This is a video about beluga sturgeon and caviar.
From British daily The Independent:
British restaurants using black market caviar
By Martin Hickman, Consumer Affairs Correspondent
Published: 25 July 2007
An illegal black market exists in Britain in cut-price caviar smuggled from the Caspian Sea, where the sturgeon is losing a battle for survival against over-fishing.
In scenes redolent of the illicit trade in stolen gadgets in pubs, traders knocking at the backdoor of restaurants are offering caviar at big discounts. The smuggling has so far passed with little sanction. EU countries imported 591 tonnes of caviar in 2006, but seizures of illegal caviar between 2000 and 2005 totalled just 12 tonnes.
Paul Merritt, a Michelin-starred chef and BBC television food presenter, confirmed the existence of the practice – which is little mentioned by the restaurant trade.
Mature females key to beluga sturgeon survival: here.
Chinese sturgeon: here.
Nick Calleya, 36, from Cubert in Cornwall and George Carstairs from Scotland landed a 500lb white Sturgeon while angling from a boat in the Fraser River in British Columbia in Canada: here.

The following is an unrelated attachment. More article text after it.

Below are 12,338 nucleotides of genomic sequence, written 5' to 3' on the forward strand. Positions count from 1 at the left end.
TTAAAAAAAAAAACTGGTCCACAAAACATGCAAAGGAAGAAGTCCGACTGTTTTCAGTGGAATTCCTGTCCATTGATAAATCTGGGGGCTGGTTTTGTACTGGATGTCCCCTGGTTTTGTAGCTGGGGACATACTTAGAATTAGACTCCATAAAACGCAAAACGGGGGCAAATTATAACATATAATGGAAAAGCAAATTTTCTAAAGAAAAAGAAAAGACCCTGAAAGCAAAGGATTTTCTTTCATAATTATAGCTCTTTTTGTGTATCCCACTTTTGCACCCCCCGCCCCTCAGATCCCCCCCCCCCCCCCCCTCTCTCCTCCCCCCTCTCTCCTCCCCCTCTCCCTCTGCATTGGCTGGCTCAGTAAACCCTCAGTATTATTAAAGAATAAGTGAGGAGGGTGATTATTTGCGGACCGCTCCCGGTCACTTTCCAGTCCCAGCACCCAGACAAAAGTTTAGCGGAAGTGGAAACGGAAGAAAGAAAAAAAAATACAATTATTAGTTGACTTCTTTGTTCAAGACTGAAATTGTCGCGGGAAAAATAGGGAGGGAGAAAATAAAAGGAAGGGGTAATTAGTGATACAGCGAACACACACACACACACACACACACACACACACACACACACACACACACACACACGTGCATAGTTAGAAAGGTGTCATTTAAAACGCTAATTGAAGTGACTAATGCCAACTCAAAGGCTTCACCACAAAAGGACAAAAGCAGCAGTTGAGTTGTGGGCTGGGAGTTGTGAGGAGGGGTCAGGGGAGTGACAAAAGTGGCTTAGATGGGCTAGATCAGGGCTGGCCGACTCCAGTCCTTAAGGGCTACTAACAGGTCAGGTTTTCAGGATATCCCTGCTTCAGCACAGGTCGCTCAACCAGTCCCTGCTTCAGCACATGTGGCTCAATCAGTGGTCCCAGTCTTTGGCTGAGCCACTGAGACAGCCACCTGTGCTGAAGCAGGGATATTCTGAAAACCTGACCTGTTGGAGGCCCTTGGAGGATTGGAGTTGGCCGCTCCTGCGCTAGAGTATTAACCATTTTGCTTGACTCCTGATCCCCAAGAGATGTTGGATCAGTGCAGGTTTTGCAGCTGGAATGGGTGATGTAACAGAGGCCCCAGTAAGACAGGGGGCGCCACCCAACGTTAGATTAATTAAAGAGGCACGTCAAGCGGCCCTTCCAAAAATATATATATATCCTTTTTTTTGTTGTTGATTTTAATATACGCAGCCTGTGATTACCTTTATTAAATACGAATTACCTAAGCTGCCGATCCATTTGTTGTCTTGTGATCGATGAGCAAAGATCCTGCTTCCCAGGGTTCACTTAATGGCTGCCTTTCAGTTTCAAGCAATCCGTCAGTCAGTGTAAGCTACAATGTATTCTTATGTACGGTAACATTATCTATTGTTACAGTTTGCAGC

A recent study at the University of Paris-South in Orsay, France, asked people at upscale receptions to sample and compare two types of caviar—one from a common species of sturgeon and one from a rare sturgeon species. Seventy percent of participants preferred the rare caviar. The researchers conducted the same taste test at a supermarket, targeting people who were not familiar with caviar, and they, too—by 74 percent—preferred the rare caviar. The punchline is that in both tests the caviar offered was exactly the same, coming from farmed sturgeon. The results bode ill for an ancient fish species already losing the battle for survival (see February/March 2005 National Wildlife) to habitat loss and degradation as well as to commercial egg collection. One hope for sturgeon has been the potential for replacing eggs collected in the wild with farmed eggs, but this test suggests that people’s taste buds respond more to the label on a caviar jar than to the caviar itself, creating a market for the rarer, more expensive forms even if there is no noticeable difference in taste. Caspian Sea sturgeons, which produce some of the most expensive caviar in the world, could become extinct by 2012 at current rates of egg collection.—Roger Di Silvestro
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